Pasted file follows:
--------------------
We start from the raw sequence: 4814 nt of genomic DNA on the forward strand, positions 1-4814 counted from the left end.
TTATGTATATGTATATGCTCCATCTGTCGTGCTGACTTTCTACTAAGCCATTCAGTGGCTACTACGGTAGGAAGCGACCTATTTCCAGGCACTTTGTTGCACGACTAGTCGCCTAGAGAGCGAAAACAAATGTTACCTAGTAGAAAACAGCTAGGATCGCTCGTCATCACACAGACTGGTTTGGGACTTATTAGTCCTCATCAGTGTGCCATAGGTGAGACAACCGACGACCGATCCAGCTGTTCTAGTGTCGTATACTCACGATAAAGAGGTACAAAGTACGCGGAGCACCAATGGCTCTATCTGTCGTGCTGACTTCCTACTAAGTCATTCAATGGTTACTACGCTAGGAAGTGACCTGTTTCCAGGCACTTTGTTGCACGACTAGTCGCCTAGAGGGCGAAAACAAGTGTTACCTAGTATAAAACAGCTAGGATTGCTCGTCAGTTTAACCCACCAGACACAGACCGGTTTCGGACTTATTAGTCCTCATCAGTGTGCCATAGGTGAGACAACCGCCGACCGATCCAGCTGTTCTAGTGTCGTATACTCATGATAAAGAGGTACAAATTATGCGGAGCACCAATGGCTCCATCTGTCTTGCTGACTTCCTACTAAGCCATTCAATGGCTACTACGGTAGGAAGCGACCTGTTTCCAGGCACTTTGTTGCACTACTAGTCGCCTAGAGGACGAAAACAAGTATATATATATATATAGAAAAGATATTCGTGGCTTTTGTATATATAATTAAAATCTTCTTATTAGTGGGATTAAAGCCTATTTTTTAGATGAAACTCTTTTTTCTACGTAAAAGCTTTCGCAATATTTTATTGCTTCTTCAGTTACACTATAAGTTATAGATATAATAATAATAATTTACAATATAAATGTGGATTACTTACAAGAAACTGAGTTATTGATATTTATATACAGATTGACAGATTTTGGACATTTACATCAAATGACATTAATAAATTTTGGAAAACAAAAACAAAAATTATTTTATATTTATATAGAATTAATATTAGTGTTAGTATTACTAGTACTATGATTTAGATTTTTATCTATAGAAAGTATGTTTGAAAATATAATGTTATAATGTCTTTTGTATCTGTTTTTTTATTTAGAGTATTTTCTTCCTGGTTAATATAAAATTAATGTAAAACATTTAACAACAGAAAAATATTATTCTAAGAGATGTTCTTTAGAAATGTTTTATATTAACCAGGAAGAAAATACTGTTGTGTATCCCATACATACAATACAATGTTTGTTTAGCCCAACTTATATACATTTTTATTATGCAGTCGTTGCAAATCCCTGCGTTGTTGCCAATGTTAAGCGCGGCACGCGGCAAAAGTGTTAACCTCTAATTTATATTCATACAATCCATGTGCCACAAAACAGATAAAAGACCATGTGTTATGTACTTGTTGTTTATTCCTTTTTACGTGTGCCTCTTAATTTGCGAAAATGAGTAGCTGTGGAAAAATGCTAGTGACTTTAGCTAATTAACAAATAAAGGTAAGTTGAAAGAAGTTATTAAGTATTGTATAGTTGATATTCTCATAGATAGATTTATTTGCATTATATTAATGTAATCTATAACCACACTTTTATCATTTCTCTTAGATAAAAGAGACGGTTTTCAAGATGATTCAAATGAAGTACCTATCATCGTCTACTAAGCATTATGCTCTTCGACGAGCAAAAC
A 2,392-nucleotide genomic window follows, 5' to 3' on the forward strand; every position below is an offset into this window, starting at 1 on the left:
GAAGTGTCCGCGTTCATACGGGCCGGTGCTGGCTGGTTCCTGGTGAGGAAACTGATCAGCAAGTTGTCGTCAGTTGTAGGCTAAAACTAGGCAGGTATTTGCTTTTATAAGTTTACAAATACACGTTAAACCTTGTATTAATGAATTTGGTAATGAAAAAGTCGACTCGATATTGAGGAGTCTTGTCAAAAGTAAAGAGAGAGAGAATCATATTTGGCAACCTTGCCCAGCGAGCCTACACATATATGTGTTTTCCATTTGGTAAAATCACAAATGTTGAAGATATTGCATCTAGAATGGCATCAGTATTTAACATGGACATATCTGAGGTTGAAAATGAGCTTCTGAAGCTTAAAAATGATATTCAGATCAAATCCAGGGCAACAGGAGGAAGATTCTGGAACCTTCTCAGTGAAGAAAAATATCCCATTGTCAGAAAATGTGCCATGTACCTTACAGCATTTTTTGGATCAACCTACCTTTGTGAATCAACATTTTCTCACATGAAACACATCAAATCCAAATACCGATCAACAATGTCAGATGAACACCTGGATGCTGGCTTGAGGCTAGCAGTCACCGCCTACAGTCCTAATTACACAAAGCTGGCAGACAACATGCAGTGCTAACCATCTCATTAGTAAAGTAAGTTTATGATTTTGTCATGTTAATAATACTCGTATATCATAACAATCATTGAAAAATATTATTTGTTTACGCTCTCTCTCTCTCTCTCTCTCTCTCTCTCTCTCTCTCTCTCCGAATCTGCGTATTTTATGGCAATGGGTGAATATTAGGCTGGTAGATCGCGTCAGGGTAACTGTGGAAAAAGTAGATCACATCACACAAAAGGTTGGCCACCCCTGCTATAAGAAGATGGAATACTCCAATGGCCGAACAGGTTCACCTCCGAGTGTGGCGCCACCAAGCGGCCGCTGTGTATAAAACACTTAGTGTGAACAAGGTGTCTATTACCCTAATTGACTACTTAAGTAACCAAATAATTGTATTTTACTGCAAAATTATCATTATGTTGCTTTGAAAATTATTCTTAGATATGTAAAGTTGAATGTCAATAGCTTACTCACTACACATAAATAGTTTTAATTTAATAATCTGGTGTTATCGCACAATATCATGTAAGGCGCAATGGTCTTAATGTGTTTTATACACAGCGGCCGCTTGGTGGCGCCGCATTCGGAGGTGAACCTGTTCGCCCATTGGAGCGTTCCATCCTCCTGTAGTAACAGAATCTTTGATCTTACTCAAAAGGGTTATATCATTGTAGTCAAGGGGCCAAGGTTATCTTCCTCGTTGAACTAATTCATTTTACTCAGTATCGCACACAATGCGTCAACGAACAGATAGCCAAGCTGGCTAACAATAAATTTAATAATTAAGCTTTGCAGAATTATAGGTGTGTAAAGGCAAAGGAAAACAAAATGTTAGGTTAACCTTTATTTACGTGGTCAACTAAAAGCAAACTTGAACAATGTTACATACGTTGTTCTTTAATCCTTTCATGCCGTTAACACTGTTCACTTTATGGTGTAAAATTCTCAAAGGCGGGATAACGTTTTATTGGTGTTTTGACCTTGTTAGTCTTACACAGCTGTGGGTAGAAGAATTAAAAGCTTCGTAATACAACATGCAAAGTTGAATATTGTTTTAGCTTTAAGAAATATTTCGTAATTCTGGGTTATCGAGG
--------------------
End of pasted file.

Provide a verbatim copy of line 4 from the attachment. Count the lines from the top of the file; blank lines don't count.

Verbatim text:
GAAGTGTCCGCGTTCATACGGGCCGGTGCTGGCTGGTTCCTGGTGAGGAAACTGATCAGCAAGTTGTCGTCAGTTGTAGGCTAAAACTAGGCAGGTATTTGCTTTTATAAGTTTACAAATACACGTTAAACCTTGTATTAATGAATTTGGTAATGAAAAAGTCGACTCGATATTGAGGAGTCTTGTCAAAAGTAAAGAGAGAGAGAATCATATTTGGCAACCTTGCCCAGCGAGCCTACACATATATGTGTTTTCCATTTGGTAAAATCACAAATGTTGAAGATATTGCATCTAGAATGGCATCAGTATTTAACATGGACATATCTGAGGTTGAAAATGAGCTTCTGAAGCTTAAAAATGATATTCAGATCAAATCCAGGGCAACAGGAGGAAGATTCTGGAACCTTCTCAGTGAAGAAAAATATCCCATTGTCAGAAAATGTGCCATGTACCTTACAGCATTTTTTGGATCAACCTACCTTTGTGAATCAACATTTTCTCACATGAAACACATCAAATCCAAATACCGATCAACAATGTCAGATGAACACCTGGATGCTGGCTTGAGGCTAGCAGTCACCGCCTACAGTCCTAATTACACAAAGCTGGCAGACAACATGCAGTGCTAACCATCTCATTAGTAAAGTAAGTTTATGATTTTGTCATGTTAATAATACTCGTATATCATAACAATCATTGAAAAATATTATTTGTTTACGCTCTCTCTCTCTCTCTCTCTCTCTCTCTCTCTCTCTCTCTCCGAATCTGCGTATTTTATGGCAATGGGTGAATATTAGGCTGGTAGATCGCGTCAGGGTAACTGTGGAAAAAGTAGATCACATCACACAAAAGGTTGGCCACCCCTGCTATAAGAAGATGGAATACTCCAATGGCCGAACAGGTTCACCTCCGAGTGTGGCGCCACCAAGCGGCCGCTGTGTATAAAACACTTAGTGTGAACAAGGTGTCTATTACCCTAATTGACTACTTAAGTAACCAAATAATTGTATTTTACTGCAAAATTATCATTATGTTGCTTTGAAAATTATTCTTAGATATGTAAAGTTGAATGTCAATAGCTTACTCACTACACATAAATAGTTTTAATTTAATAATCTGGTGTTATCGCACAATATCATGTAAGGCGCAATGGTCTTAATGTGTTTTATACACAGCGGCCGCTTGGTGGCGCCGCATTCGGAGGTGAACCTGTTCGCCCATTGGAGCGTTCCATCCTCCTGTAGTAACAGAATCTTTGATCTTACTCAAAAGGGTTATATCATTGTAGTCAAGGGGCCAAGGTTATCTTCCTCGTTGAACTAATTCATTTTACTCAGTATCGCACACAATGCGTCAACGAACAGATAGCCAAGCTGGCTAACAATAAATTTAATAATTAAGCTTTGCAGAATTATAGGTGTGTAAAGGCAAAGGAAAACAAAATGTTAGGTTAACCTTTATTTACGTGGTCAACTAAAAGCAAACTTGAACAATGTTACATACGTTGTTCTTTAATCCTTTCATGCCGTTAACACTGTTCACTTTATGGTGTAAAATTCTCAAAGGCGGGATAACGTTTTATTGGTGTTTTGACCTTGTTAGTCTTACACAGCTGTGGGTAGAAGAATTAAAAGCTTCGTAATACAACATGCAAAGTTGAATATTGTTTTAGCTTTAAGAAATATTTCGTAATTCTGGGTTATCGAGG